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Question What the は?

xminus1

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Hello, friends;

I don't get it:

わたし借りたお金すぐ返します。

This is a sentence from my Minna text. Are both はs topic markers??? How can this be?

Please elucidate! ;)
 

Toritoribe

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わたしは is the main topic(主題); the topic of the whole sentence, whereas 借りたお金 is the sub topic(副題). The sub topic often has a contrastive nuance; for instance, I pay back the money I borrowed immediately, but things I borrowed are not.

Refer to the following thread.
 

xminus1

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Hi, Toritoribe-san:

Thanks for helping me understand this. You helped me a while back with は used for contrast, and I did wonder if that was possible in this sentence too, but I was not aware of the sub-topic concept at all, and I couldn't understand the sense of わたし contrasted with お金.

You summarized the idea beautifully in the thread you referenced:
主題 indicates the topic of the whole sentence, and 副題 has a nuance of the contrastive marker.

So if I may paraphrase your translation just to confirm my understanding...the meaning of the sentence is: "I return money, [at least], I borrowed right away," The implication being that "other things I borrowed are a different matter". Would that be the sense of it?

Thanks again!
 

Toritoribe

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Yes, your understanding is correct.(y)
 

xminus1

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Thank you so much, Toritoribe-san; I would NEVER have grasped the nuance of this sentence without your help. I think I will still need to re-read this sentence many more times over to make my understanding "intuitive".
 

xminus1

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I've thought about this sentence more now, and I think I might realize why I initially discarded the は for contrast explanation (before my original post on this question).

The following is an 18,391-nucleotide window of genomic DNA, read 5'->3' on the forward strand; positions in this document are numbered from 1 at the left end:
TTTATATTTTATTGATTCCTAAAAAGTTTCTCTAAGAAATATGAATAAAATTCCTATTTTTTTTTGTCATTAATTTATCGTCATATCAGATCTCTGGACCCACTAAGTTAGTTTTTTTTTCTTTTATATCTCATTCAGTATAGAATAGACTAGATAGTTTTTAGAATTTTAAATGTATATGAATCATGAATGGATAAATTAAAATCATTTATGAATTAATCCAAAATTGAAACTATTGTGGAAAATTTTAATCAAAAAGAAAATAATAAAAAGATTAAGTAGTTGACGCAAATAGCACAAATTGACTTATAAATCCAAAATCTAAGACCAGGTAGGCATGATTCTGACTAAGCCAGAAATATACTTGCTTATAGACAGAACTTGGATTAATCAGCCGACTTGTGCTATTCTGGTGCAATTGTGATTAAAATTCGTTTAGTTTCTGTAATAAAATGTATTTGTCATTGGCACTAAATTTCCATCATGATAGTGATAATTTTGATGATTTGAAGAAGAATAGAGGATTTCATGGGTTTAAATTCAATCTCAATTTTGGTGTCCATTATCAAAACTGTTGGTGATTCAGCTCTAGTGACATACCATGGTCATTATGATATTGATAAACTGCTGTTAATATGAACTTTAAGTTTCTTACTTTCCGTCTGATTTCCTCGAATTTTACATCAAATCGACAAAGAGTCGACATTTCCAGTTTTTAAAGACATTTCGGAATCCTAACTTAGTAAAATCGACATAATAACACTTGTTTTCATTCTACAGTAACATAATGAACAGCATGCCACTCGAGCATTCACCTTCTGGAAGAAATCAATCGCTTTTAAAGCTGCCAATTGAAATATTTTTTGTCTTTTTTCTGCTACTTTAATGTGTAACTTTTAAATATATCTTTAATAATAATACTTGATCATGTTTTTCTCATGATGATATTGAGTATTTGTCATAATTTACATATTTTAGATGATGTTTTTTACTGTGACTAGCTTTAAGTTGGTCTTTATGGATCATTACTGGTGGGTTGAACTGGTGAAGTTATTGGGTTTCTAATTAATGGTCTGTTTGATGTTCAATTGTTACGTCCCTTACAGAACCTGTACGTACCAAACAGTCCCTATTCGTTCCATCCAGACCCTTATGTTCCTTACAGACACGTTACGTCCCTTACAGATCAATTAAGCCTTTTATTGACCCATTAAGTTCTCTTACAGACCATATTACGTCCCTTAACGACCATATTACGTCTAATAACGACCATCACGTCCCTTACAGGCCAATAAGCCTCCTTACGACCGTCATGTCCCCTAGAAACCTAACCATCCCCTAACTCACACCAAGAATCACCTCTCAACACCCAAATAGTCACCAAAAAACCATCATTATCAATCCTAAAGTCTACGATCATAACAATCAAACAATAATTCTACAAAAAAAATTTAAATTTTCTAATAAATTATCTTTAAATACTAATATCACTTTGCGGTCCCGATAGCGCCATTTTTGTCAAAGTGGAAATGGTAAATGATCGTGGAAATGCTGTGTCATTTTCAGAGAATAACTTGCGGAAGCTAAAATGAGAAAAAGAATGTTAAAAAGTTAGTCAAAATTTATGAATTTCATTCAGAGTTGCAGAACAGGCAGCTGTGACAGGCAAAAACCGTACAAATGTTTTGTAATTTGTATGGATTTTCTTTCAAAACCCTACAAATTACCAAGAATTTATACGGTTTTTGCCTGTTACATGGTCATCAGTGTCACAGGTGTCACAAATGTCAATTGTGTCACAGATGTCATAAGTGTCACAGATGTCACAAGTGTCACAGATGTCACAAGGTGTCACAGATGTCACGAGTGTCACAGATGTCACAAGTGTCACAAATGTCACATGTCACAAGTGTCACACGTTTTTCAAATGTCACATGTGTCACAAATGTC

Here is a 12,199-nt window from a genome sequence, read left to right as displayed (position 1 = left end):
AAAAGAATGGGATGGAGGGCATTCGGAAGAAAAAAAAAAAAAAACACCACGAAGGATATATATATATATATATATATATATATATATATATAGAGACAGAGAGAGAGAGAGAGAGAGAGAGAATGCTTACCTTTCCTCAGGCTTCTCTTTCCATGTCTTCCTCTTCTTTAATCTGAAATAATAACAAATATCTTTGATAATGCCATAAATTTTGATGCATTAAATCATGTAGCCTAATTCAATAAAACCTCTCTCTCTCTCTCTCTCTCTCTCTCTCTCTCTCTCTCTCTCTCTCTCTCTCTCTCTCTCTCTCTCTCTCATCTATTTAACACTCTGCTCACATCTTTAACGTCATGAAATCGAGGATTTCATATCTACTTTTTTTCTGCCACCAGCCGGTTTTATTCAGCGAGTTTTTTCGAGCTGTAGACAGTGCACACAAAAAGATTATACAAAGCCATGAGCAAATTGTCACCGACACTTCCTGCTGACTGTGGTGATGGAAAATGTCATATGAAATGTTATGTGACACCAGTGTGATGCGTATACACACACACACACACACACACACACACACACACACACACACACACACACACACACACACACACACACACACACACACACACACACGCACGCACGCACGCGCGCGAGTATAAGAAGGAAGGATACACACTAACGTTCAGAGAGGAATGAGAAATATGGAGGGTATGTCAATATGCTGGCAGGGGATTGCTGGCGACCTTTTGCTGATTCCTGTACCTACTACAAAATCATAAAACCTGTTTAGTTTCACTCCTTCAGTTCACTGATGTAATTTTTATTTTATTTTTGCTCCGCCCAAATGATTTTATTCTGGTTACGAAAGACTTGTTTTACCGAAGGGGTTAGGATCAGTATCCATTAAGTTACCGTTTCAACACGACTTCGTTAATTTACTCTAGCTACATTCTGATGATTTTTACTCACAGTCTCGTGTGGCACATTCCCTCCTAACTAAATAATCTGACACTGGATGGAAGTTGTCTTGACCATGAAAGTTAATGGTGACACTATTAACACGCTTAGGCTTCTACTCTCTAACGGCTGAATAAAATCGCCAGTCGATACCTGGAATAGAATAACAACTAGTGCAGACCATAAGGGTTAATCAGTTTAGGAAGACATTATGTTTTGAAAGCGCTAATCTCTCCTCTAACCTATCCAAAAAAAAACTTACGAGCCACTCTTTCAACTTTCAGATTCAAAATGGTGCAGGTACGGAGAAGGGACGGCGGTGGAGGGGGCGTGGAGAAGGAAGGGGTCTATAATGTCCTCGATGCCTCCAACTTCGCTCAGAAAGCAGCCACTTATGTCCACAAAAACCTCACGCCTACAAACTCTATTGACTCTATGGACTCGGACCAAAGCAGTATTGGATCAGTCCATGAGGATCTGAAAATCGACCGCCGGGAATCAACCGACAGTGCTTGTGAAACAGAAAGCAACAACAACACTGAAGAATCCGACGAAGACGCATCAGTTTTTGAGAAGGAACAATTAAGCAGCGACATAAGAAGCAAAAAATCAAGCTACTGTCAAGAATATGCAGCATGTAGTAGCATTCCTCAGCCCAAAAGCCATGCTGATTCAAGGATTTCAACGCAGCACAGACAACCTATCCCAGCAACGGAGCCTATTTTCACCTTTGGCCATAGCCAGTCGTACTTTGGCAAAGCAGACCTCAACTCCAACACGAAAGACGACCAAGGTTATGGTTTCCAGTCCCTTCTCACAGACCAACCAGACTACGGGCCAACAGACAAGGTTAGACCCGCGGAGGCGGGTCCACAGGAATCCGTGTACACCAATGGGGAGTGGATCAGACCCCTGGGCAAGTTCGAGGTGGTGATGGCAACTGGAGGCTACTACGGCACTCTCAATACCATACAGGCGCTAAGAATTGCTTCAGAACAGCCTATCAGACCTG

My confusion was that I felt there was no equivalency or contrasting relationship between the わたし and the お金, (the sentence topic and the sub-topic).

Thanks to your explanation, Toritoribe-san, I think I understand what's going on.

The sentence is similar in construction to our old example sentence (you helped me understand this a while back):

この車いいですが、色あまり好きじゃありません。​

Here there is a sentence topic (車), and two sub-topics in contrast with each other (形 and 色). The sub-topics are not in contrast directly with the car itself.

Similarly, in:

わたし借りたお金すぐ返します。​

The sub-topic お金 is not directly in contrast with the sentence topic わたし but instead contrasts with an implied or elliptical second sub-topic, in this case we will understand and supply a sub-topic like "other borrowed things". So my error was not realizing that お金 was being contrasted with another sub-topic that was understood and left out of the sentence.

Is my reasoning is correct?

Thank you!
 

Toritoribe

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Yes, that's correct.
The same goes to the two example sentences この机は私にはちょっと低い。 and 彼は週末は家にいる。 in the thread I linked above. 私 is in contrast with unmentioned another sub topic 他の人たち or like that, not with the main topic 机, in the first sentence. Similarly, 週末 is in contrast with 平日, not 彼, in the second one.